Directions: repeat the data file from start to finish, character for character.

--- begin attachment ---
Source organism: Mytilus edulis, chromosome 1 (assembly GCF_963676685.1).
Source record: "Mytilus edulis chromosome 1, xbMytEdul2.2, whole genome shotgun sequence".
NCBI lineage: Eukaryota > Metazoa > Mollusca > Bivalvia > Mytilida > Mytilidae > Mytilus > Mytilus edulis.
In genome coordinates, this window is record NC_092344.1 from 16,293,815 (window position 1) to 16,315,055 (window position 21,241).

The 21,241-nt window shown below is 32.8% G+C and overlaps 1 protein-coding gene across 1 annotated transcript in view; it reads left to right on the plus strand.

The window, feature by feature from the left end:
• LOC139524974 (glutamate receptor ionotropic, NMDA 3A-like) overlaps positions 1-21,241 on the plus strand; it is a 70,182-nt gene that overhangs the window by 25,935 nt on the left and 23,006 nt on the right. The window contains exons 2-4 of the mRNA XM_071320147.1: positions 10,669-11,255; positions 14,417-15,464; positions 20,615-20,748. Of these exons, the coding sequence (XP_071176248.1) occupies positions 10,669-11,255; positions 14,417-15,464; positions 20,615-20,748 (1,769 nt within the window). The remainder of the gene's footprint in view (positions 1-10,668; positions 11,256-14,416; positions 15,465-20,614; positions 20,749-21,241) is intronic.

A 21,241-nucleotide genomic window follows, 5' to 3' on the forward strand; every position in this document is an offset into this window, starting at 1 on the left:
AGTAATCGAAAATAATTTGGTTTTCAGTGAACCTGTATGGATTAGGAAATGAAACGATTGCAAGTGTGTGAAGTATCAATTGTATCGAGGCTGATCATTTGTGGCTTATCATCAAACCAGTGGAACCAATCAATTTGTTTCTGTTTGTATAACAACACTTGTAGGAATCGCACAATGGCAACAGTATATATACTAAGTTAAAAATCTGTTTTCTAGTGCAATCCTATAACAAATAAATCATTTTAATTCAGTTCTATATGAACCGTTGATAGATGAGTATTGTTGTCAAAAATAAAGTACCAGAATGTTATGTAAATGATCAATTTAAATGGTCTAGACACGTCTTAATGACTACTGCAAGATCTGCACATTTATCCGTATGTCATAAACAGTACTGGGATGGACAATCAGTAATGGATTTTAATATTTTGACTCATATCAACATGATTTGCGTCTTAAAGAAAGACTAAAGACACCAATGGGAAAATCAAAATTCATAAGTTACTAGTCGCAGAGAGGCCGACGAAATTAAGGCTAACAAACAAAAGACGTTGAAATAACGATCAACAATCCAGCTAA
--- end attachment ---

Source organism: Mytilus edulis, chromosome 1 (assembly GCF_963676685.1).
Source record: "Mytilus edulis chromosome 1, xbMytEdul2.2, whole genome shotgun sequence".
NCBI lineage: Eukaryota > Metazoa > Mollusca > Bivalvia > Mytilida > Mytilidae > Mytilus > Mytilus edulis.
In genome coordinates, this window is record NC_092344.1 from 16,293,815 (window position 1) to 16,315,055 (window position 21,241).

The 21,241-nt window shown below is 32.8% G+C and overlaps 1 protein-coding gene across 1 annotated transcript in view; it reads left to right on the plus strand.

The window, feature by feature from the left end:
• LOC139524974 (glutamate receptor ionotropic, NMDA 3A-like) overlaps positions 1-21,241 on the plus strand; it is a 70,182-nt gene that overhangs the window by 25,935 nt on the left and 23,006 nt on the right. The window contains exons 2-4 of the mRNA XM_071320147.1: positions 10,669-11,255; positions 14,417-15,464; positions 20,615-20,748. Of these exons, the coding sequence (XP_071176248.1) occupies positions 10,669-11,255; positions 14,417-15,464; positions 20,615-20,748 (1,769 nt within the window). The remainder of the gene's footprint in view (positions 1-10,668; positions 11,256-14,416; positions 15,465-20,614; positions 20,749-21,241) is intronic.

A 21,241-nucleotide genomic window follows, 5' to 3' on the forward strand; every position in this document is an offset into this window, starting at 1 on the left:
AGTAATCGAAAATAATTTGGTTTTCAGTGAACCTGTATGGATTAGGAAATGAAACGATTGCAAGTGTGTGAAGTATCAATTGTATCGAGGCTGATCATTTGTGGCTTATCATCAAACCAGTGGAACCAATCAATTTGTTTCTGTTTGTATAACAACACTTGTAGGAATCGCACAATGGCAACAGTATATATACTAAGTTAAAAATCTGTTTTCTAGTGCAATCCTATAACAAATAAATCATTTTAATTCAGTTCTATATGAACCGTTGATAGATGAGTATTGTTGTCAAAAATAAAGTACCAGAATGTTATGTAAATGATCAATTTAAATGGTCTAGACACGTCTTAATGACTACTGCAAGATCTGCACATTTATCCGTATGTCATAAACAGTACTGGGATGGACAATCAGTAATGGATTTTAATATTTTGACTCATATCAACATGATTTGCGTCTTAAAGAAAGACTAAAGACACCAATGGGAAAATCAAAATTCATAAGTTACTAGTCGCAGAGAGGCCGACGAAATTAAGGCTAACAAACAAAAGACGTTGAAATAACGATCAACAATCCAGCTAA